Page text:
The Wall Street Journal had a tiny “In Brief” story on October 10 with the headline “To Help Reduce Tax Load, 3M to Move Plants Abroad.”
Here’s the story:
Manufacturing conglomerate 3M Co. plans to move more of its operations to low‐tax locations overseas in coming years as it attempts to reduce its overall tax rate. Chief Financial Officer Pat Campbell said the move is designed to help the St. Paul, Minn., maker of products ranging from transparent tape to stethoscopes achieve a tax rate of 30.5% by 2012, a reduction of about 2.5 percentage points. That would mean a $150 million to $200 million increase in 3M earnings.
If 3M had said that it was moving plants abroad in search of lower wages, the story would have been on the front page, rather than buried in the back as a small notice. The lack of news coverage on international tax competition is odd, given the general concern about the health of the U.S. manufacturing industry.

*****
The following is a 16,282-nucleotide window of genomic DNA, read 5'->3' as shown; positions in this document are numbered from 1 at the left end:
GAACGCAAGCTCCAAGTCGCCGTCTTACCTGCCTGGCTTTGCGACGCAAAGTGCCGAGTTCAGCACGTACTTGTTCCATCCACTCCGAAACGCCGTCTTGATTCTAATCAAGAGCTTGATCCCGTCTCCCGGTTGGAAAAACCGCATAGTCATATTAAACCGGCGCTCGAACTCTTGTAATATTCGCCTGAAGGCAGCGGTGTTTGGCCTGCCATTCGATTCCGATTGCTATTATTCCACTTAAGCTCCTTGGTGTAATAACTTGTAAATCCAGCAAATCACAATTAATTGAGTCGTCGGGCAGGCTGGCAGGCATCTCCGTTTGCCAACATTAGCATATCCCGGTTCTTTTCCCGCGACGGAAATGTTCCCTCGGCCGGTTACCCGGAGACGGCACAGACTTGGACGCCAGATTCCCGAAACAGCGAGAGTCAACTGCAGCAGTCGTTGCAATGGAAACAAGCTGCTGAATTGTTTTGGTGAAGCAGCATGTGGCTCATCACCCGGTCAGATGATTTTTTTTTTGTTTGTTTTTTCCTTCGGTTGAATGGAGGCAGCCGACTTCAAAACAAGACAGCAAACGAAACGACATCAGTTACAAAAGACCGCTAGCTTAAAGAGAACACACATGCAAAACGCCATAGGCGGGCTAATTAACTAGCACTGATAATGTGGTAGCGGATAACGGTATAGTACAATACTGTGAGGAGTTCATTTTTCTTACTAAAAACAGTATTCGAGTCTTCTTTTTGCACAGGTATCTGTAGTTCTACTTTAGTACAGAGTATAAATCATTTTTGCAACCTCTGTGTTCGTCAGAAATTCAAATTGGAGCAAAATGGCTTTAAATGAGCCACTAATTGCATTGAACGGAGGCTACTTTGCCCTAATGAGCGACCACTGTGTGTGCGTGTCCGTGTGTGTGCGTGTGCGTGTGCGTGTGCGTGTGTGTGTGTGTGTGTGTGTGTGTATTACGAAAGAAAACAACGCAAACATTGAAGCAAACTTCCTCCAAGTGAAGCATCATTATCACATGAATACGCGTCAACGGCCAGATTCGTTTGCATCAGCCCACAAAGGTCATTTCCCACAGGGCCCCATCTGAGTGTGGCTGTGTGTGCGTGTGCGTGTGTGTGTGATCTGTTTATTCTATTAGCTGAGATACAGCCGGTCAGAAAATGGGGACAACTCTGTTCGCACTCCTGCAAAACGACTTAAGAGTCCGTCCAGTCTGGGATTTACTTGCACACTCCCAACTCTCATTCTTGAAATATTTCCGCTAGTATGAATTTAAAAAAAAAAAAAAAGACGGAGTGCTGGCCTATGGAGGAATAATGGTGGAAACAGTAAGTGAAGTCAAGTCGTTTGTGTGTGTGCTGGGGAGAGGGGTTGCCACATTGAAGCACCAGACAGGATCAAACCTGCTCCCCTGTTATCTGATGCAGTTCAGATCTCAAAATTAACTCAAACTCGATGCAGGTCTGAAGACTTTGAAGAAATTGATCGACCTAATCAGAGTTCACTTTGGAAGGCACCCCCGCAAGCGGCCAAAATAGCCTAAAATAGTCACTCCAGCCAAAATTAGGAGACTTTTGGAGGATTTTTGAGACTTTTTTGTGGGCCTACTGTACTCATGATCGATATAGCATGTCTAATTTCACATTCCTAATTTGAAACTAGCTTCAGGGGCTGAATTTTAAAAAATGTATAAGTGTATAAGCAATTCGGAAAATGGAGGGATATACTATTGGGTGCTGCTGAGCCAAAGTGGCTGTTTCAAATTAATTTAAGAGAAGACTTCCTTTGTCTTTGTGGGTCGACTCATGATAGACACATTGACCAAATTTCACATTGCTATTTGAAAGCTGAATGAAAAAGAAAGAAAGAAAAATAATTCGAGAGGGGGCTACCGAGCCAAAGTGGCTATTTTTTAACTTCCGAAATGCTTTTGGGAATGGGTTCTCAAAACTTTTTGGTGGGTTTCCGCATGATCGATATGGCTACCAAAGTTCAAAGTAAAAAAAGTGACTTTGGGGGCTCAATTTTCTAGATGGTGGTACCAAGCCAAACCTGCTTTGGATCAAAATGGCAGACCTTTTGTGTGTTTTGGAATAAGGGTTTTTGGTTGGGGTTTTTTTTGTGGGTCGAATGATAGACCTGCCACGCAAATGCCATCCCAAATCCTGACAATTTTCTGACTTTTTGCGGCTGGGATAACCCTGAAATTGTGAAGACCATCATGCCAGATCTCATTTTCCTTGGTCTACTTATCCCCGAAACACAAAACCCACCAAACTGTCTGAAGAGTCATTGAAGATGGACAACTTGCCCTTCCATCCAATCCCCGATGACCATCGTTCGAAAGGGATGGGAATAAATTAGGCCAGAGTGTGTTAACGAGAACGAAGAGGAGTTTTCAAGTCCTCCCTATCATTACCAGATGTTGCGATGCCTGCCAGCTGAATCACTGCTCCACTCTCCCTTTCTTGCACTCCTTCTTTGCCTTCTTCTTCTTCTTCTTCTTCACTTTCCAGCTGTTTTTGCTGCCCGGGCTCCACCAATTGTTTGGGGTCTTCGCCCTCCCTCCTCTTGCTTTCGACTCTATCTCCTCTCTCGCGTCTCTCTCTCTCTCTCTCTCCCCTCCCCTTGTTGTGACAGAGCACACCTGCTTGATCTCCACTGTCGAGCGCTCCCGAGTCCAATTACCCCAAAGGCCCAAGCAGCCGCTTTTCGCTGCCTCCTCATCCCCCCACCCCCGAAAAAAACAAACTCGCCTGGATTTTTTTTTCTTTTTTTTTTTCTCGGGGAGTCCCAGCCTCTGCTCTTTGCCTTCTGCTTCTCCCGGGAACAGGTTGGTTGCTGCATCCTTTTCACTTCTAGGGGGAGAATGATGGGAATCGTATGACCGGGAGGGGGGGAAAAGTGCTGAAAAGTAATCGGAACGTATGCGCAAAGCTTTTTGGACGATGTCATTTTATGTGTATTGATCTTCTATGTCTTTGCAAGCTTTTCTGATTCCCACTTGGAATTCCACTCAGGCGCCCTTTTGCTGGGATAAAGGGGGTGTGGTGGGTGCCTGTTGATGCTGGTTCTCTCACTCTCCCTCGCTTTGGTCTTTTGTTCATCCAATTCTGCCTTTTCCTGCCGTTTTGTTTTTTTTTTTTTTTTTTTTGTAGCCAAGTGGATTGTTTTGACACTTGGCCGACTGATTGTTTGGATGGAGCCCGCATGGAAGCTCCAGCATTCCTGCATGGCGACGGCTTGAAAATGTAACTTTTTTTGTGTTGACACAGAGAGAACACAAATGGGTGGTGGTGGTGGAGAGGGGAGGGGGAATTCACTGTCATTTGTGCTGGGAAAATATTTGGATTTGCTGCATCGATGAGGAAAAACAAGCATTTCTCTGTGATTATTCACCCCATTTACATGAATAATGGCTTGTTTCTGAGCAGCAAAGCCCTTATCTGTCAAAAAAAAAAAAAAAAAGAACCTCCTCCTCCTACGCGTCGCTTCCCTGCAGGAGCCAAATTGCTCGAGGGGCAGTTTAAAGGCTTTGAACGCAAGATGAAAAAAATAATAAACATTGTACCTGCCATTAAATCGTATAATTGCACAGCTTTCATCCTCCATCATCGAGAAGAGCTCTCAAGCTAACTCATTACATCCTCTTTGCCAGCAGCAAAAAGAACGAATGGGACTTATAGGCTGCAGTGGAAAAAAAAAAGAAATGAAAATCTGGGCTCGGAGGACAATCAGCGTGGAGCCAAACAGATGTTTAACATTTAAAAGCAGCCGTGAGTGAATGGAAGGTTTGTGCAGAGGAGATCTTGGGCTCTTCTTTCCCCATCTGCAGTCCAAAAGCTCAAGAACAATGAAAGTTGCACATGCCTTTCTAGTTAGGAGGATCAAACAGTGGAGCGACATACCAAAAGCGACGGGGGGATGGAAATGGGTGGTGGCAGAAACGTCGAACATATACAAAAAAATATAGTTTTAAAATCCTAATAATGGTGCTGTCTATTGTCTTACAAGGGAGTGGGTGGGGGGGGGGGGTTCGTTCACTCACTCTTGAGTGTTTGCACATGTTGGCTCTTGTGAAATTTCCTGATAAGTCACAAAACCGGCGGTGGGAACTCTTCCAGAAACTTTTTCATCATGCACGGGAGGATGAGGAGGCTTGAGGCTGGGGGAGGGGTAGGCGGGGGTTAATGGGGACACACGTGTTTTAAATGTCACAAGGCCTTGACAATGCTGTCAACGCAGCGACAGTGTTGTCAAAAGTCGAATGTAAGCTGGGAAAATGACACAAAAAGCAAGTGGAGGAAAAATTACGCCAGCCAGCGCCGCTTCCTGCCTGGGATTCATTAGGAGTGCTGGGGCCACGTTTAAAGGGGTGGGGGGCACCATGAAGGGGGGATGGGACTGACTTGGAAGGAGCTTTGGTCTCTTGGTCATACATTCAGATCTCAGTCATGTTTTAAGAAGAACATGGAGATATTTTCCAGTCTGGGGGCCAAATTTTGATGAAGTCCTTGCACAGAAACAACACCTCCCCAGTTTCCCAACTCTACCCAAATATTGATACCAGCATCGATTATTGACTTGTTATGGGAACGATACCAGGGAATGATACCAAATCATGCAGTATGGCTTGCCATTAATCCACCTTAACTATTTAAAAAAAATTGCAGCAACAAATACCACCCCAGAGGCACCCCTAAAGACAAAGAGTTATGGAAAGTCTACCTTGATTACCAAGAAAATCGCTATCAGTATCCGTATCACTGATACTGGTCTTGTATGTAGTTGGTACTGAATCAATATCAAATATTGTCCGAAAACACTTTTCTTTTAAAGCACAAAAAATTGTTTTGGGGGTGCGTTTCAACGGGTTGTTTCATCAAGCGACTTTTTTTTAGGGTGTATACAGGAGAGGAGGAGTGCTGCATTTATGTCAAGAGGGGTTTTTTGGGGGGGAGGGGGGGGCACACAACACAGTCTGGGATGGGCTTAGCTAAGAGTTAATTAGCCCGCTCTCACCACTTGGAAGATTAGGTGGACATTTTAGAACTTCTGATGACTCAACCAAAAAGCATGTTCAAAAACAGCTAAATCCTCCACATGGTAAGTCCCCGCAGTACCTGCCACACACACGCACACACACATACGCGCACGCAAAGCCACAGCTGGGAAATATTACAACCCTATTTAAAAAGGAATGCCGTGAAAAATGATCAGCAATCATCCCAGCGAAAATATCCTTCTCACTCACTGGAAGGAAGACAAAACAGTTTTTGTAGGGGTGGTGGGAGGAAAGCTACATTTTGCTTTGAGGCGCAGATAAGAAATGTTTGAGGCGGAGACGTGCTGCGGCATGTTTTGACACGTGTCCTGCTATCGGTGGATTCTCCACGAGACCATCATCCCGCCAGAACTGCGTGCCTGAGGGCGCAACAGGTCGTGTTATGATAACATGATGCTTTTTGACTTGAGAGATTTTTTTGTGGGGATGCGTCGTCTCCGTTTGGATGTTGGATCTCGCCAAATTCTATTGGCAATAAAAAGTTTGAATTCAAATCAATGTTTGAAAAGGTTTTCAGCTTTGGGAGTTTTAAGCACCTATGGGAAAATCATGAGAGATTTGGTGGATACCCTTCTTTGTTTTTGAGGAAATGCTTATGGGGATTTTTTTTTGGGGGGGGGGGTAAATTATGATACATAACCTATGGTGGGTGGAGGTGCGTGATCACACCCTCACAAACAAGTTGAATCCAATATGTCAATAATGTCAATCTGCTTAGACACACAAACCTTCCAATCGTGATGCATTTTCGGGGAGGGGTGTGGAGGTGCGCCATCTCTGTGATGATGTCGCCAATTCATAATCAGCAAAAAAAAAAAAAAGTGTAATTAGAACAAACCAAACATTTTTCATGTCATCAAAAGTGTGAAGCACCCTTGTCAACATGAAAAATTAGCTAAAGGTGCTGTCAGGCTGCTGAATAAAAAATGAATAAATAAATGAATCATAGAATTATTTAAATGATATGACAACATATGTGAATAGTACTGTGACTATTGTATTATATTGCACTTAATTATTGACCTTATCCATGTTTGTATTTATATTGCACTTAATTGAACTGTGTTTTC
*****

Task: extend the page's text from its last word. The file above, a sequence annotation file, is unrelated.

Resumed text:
Here is a presentation regarding 3M’s strategy by the firm’s CFO. Check out:
Page 35: “Moving Assets to Low Tax Growth Markets.” Observation: Corporate investment flows to countries that have both strong growth potential and low taxes.
Page 38: The chart shows that 3M has a higher effective tax rate at 33% than the average of its peers at 27%. Observation: U.S. corporations pay high tax rates.
Page 39: “Locate capacity in low‐tax locations with common shipping locations to growth markets.” Observation: Taxes are not the only locational factor, but are part of a strategy that also requires optimizing logistics and market locations.
Message to U.S. policymakers: cut the corporate tax rate to allow 3M to keep more of its $1.5 billion in annual capital investments here.